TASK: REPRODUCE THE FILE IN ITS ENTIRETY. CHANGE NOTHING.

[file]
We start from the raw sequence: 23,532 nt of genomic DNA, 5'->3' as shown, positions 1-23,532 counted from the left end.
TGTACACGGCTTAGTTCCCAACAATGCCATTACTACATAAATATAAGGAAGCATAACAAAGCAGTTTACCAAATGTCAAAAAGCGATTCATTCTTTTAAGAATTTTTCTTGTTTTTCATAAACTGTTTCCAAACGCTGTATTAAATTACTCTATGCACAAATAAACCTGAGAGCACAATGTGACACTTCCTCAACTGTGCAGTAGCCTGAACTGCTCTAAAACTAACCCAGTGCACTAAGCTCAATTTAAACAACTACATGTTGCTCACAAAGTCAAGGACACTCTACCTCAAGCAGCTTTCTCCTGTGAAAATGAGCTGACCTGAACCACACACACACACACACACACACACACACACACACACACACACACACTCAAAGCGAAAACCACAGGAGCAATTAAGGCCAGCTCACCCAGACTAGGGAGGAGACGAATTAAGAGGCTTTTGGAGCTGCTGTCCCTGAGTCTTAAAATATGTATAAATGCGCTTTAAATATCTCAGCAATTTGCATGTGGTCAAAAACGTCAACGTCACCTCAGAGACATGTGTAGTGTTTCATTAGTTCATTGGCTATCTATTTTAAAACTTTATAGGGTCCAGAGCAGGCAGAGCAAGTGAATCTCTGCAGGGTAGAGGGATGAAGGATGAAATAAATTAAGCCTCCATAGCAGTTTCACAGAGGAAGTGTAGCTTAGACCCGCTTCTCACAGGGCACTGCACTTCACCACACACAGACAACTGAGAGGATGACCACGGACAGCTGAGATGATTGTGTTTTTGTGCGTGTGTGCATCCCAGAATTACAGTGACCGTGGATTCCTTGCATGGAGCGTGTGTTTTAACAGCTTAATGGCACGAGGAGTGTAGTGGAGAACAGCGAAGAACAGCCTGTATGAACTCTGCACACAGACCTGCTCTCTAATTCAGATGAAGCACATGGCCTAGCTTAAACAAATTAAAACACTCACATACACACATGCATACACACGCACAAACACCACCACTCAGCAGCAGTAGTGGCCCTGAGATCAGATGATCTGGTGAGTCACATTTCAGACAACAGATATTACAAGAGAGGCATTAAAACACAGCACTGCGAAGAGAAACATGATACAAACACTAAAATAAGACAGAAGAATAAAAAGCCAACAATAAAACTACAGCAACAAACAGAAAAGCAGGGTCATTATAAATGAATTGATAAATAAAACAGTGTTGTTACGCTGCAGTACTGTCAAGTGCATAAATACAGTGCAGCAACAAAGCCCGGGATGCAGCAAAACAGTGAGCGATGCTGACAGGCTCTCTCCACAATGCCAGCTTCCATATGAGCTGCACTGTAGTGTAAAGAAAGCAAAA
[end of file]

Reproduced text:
We start from the raw sequence: 23,532 nt of genomic DNA, 5'->3' as shown, positions 1-23,532 counted from the left end.
TGTACACGGCTTAGTTCCCAACAATGCCATTACTACATAAATATAAGGAAGCATAACAAAGCAGTTTACCAAATGTCAAAAAGCGATTCATTCTTTTAAGAATTTTTCTTGTTTTTCATAAACTGTTTCCAAACGCTGTATTAAATTACTCTATGCACAAATAAACCTGAGAGCACAATGTGACACTTCCTCAACTGTGCAGTAGCCTGAACTGCTCTAAAACTAACCCAGTGCACTAAGCTCAATTTAAACAACTACATGTTGCTCACAAAGTCAAGGACACTCTACCTCAAGCAGCTTTCTCCTGTGAAAATGAGCTGACCTGAACCACACACACACACACACACACACACACACACACACACACACACACACTCAAAGCGAAAACCACAGGAGCAATTAAGGCCAGCTCACCCAGACTAGGGAGGAGACGAATTAAGAGGCTTTTGGAGCTGCTGTCCCTGAGTCTTAAAATATGTATAAATGCGCTTTAAATATCTCAGCAATTTGCATGTGGTCAAAAACGTCAACGTCACCTCAGAGACATGTGTAGTGTTTCATTAGTTCATTGGCTATCTATTTTAAAACTTTATAGGGTCCAGAGCAGGCAGAGCAAGTGAATCTCTGCAGGGTAGAGGGATGAAGGATGAAATAAATTAAGCCTCCATAGCAGTTTCACAGAGGAAGTGTAGCTTAGACCCGCTTCTCACAGGGCACTGCACTTCACCACACACAGACAACTGAGAGGATGACCACGGACAGCTGAGATGATTGTGTTTTTGTGCGTGTGTGCATCCCAGAATTACAGTGACCGTGGATTCCTTGCATGGAGCGTGTGTTTTAACAGCTTAATGGCACGAGGAGTGTAGTGGAGAACAGCGAAGAACAGCCTGTATGAACTCTGCACACAGACCTGCTCTCTAATTCAGATGAAGCACATGGCCTAGCTTAAACAAATTAAAACACTCACATACACACATGCATACACACGCACAAACACCACCACTCAGCAGCAGTAGTGGCCCTGAGATCAGATGATCTGGTGAGTCACATTTCAGACAACAGATATTACAAGAGAGGCATTAAAACACAGCACTGCGAAGAGAAACATGATACAAACACTAAAATAAGACAGAAGAATAAAAAGCCAACAATAAAACTACAGCAACAAACAGAAAAGCAGGGTCATTATAAATGAATTGATAAATAAAACAGTGTTGTTACGCTGCAGTACTGTCAAGTGCATAAATACAGTGCAGCAACAAAGCCCGGGATGCAGCAAAACAGTGAGCGATGCTGACAGGCTCTCTCCACAATGCCAGCTTCCATATGAGCTGCACTGTAGTGTAAAGAAAGCAAAA